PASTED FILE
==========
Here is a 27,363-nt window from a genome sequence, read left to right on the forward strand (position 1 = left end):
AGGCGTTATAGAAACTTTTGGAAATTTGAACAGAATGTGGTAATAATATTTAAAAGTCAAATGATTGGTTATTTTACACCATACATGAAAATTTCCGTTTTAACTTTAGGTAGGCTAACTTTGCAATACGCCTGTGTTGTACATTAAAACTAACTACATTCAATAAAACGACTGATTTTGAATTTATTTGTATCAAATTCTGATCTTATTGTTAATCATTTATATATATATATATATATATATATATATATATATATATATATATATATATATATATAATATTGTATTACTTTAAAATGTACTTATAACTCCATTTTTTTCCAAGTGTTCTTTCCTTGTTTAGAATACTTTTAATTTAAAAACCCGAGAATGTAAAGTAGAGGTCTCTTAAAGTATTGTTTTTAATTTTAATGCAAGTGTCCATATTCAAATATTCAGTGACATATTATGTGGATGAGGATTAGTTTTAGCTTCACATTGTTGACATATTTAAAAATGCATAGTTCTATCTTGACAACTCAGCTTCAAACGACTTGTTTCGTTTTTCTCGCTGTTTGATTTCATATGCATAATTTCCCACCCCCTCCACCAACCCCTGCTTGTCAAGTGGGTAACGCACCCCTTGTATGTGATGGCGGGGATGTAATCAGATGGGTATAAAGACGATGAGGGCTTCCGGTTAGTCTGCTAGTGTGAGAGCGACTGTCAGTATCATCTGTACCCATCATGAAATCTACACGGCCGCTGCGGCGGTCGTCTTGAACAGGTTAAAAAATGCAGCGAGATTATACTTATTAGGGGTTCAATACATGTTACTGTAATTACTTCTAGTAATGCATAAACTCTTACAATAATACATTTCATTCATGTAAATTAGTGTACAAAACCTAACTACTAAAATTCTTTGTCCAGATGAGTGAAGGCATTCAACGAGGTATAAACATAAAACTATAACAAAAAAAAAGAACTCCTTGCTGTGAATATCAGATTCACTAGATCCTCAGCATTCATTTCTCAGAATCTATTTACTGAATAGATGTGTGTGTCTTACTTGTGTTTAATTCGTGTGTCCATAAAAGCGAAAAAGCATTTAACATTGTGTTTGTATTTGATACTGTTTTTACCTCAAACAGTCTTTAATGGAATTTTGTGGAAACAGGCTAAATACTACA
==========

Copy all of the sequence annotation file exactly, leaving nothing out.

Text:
Here is a 27,363-nt window from a genome sequence, read left to right on the forward strand (position 1 = left end):
AGGCGTTATAGAAACTTTTGGAAATTTGAACAGAATGTGGTAATAATATTTAAAAGTCAAATGATTGGTTATTTTACACCATACATGAAAATTTCCGTTTTAACTTTAGGTAGGCTAACTTTGCAATACGCCTGTGTTGTACATTAAAACTAACTACATTCAATAAAACGACTGATTTTGAATTTATTTGTATCAAATTCTGATCTTATTGTTAATCATTTATATATATATATATATATATATATATATATATATATATATATATATATATATATATAATATTGTATTACTTTAAAATGTACTTATAACTCCATTTTTTTCCAAGTGTTCTTTCCTTGTTTAGAATACTTTTAATTTAAAAACCCGAGAATGTAAAGTAGAGGTCTCTTAAAGTATTGTTTTTAATTTTAATGCAAGTGTCCATATTCAAATATTCAGTGACATATTATGTGGATGAGGATTAGTTTTAGCTTCACATTGTTGACATATTTAAAAATGCATAGTTCTATCTTGACAACTCAGCTTCAAACGACTTGTTTCGTTTTTCTCGCTGTTTGATTTCATATGCATAATTTCCCACCCCCTCCACCAACCCCTGCTTGTCAAGTGGGTAACGCACCCCTTGTATGTGATGGCGGGGATGTAATCAGATGGGTATAAAGACGATGAGGGCTTCCGGTTAGTCTGCTAGTGTGAGAGCGACTGTCAGTATCATCTGTACCCATCATGAAATCTACACGGCCGCTGCGGCGGTCGTCTTGAACAGGTTAAAAAATGCAGCGAGATTATACTTATTAGGGGTTCAATACATGTTACTGTAATTACTTCTAGTAATGCATAAACTCTTACAATAATACATTTCATTCATGTAAATTAGTGTACAAAACCTAACTACTAAAATTCTTTGTCCAGATGAGTGAAGGCATTCAACGAGGTATAAACATAAAACTATAACAAAAAAAAAGAACTCCTTGCTGTGAATATCAGATTCACTAGATCCTCAGCATTCATTTCTCAGAATCTATTTACTGAATAGATGTGTGTGTCTTACTTGTGTTTAATTCGTGTGTCCATAAAAGCGAAAAAGCATTTAACATTGTGTTTGTATTTGATACTGTTTTTACCTCAAACAGTCTTTAATGGAATTTTGTGGAAACAGGCTAAATACTACA